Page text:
Within one week, I was fortunate enough to both visit Manifest Creative Research Gallery and Drawing Center for the first time and attend a lecture by Manifest’s executive director and chief curator, Jason Franz. I had heard about Manifest Gallery before. People had been telling me good things for a long time: it supports emerging artists; it has many open-call shows to get participation from the community; it hosts figure drawing classes that are open to the public. However, getting to attend Jason Franz’s lecture added a lot of depth to my experience at Manifest Gallery – it made me much more aware of what was truly special about this humble space in Cincinnati.
Mr. Franz explained in his lecture that to understand what Manifest is, you first have to recognize what it is not. It is not a co-op gallery, a vanity gallery, an art retailer, or a gallery exclusively for emerging artists. He then listed what Manifest is. It is a 501(c)(3) non-profit organization. It is 80% self funded. It is supported by members and donors, not the art it sells. It is committed to all art and design.
publications from Manifest Gallery
Manifest was created because the founders did not see any galleries showing what they thought was quality art, and they did not like the way other galleries were showing what they had. “If you don’t see what you want in the world then make it.” Mr. Franz happily declared that this is a guiding philosophy for what Manifest does. The people involved at Manifest want it to be the best art gallery it can be, and show the best work of the best artists around. Manifest serves society by making good art available to the public: it is a neighborhood gallery for the world.
From my visit, I could see that these goals for the gallery are held with the most serious regard. For such a humble institution, it boasted a high caliber of artistic talent. It upheld its ideals of showing exceptional art made by exceptional artists in a way that really made an impact on my perception of what an art gallery could be, and how it could function to truly benefit the art community. The five galleries were each filled with a different exhibit: three galleries were solo shows, two of which were centered around site-specific installations, and the other two featured regional showcases – one from Michigan and the other from Florida. There were drawings, photography, paintings, and sculptures, featured in a wide variety of styles and sizes.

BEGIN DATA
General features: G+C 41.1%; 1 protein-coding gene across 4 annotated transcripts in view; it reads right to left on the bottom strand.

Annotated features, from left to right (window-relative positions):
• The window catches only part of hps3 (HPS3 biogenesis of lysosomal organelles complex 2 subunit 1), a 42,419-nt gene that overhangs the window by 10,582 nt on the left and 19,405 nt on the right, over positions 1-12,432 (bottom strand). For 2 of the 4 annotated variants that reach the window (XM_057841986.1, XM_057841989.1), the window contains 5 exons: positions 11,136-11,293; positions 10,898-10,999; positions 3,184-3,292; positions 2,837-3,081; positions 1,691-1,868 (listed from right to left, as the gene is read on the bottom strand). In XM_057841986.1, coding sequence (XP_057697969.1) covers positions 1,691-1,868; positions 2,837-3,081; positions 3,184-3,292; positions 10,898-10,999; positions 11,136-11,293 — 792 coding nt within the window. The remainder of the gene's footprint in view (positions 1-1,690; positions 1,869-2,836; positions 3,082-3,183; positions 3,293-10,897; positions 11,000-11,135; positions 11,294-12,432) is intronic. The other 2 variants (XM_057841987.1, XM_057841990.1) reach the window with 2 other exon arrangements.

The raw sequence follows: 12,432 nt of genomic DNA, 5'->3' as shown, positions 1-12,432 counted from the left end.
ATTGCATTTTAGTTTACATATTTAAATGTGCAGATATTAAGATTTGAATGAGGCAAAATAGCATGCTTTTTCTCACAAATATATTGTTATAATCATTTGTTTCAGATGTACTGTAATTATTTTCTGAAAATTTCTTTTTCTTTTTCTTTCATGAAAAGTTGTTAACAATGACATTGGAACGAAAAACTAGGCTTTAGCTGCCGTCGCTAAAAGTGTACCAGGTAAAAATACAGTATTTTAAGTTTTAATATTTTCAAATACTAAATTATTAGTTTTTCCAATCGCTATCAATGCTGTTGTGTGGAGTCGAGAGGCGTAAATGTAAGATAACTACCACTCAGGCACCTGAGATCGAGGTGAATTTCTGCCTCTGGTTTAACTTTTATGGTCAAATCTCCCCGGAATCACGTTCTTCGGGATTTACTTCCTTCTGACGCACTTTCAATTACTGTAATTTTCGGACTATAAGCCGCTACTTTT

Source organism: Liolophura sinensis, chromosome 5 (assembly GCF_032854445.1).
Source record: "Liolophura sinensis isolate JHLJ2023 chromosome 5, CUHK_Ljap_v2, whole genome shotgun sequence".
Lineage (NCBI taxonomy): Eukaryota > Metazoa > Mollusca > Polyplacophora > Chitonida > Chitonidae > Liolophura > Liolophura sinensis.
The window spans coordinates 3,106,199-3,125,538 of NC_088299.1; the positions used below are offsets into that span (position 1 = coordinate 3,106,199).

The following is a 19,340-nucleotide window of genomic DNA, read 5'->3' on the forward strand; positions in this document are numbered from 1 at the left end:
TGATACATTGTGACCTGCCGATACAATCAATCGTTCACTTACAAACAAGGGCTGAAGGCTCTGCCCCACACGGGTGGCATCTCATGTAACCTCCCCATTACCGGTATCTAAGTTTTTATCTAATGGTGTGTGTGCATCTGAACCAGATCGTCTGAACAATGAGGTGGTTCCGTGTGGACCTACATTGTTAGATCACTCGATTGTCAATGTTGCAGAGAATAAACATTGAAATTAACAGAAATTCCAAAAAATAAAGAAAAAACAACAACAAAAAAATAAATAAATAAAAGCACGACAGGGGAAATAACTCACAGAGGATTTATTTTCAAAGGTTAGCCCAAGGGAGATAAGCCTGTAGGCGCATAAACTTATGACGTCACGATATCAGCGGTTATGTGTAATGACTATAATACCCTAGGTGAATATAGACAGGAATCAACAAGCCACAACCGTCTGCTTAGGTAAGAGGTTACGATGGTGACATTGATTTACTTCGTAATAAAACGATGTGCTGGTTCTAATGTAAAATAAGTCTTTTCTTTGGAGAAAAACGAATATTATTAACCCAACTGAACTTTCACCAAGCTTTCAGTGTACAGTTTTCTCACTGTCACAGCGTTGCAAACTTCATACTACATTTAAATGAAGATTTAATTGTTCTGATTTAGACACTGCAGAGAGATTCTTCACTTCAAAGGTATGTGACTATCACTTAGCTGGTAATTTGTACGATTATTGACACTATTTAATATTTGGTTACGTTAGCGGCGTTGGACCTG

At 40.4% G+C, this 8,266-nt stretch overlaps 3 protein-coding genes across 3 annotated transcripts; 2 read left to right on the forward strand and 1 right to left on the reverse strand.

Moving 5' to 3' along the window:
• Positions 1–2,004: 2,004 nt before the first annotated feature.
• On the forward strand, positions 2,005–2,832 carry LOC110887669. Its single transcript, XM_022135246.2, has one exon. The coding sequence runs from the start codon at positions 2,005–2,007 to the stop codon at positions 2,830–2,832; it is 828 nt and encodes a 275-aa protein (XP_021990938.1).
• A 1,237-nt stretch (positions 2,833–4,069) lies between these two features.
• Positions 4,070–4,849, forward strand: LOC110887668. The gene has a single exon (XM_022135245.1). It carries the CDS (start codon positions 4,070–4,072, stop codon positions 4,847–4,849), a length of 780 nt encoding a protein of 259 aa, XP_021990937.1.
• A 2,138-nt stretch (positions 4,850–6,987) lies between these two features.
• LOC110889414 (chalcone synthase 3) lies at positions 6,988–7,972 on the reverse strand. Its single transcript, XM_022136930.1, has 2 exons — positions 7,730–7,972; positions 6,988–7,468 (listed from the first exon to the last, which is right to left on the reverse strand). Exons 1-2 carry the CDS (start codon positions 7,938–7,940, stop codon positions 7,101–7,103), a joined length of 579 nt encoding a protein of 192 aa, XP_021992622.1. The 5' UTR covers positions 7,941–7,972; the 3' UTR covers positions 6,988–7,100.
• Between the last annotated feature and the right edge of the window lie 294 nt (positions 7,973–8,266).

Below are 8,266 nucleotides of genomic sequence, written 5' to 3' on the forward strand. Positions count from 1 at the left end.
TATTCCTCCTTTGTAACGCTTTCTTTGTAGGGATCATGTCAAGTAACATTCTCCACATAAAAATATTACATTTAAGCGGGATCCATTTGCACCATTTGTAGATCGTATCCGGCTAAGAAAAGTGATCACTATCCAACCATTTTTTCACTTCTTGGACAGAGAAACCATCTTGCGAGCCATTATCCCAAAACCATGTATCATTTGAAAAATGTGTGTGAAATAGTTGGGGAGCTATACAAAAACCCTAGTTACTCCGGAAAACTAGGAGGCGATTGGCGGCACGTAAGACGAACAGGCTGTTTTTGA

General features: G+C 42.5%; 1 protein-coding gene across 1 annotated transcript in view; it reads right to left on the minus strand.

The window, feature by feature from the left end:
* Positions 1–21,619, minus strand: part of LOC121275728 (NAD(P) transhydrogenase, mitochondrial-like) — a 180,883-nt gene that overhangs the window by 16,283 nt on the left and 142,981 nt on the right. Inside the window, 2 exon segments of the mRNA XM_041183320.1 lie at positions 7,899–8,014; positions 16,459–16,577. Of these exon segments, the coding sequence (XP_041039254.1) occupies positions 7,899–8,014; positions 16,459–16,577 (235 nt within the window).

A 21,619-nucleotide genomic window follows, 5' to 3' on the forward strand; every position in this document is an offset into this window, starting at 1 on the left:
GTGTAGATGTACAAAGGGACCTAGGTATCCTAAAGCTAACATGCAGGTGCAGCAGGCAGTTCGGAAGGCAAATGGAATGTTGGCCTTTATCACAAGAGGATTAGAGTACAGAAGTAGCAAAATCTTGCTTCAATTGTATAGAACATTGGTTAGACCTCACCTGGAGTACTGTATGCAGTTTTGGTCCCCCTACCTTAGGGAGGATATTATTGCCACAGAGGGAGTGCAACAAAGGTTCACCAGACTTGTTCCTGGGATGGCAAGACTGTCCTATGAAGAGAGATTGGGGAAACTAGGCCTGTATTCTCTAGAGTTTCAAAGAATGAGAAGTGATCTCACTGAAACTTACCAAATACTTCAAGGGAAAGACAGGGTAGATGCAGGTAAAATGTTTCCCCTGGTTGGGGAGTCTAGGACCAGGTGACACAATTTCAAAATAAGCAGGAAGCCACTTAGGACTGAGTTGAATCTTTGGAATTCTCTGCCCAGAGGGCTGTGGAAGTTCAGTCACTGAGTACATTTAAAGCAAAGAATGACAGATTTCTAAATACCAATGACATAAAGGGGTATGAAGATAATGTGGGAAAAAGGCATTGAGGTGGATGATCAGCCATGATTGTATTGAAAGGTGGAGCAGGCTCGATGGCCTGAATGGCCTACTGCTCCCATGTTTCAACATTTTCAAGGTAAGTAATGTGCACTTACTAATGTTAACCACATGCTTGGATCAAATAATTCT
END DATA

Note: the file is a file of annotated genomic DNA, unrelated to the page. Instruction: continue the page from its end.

detail of the installation Interstellar by Samantha Parker Salazar
My particular favorite was the installation Interstellar by Samantha Parker Salazar. I was captivated by the elegant dance of the cut paper forms, and the intricate details found in the patterns of the paintings, prints, and papers that are incorporated into the work. It not only reflects the gallery’s welcome attitude to a variety of media and artistic practices, but the high standard they hold for the quality of work they show.
I am very happy I finally made it to Manifest. It exceeded my expectations for being such a small gallery in East Walnut Hills. After my visit today, I will most definitely be attending their openings in the future! Hope to see you there!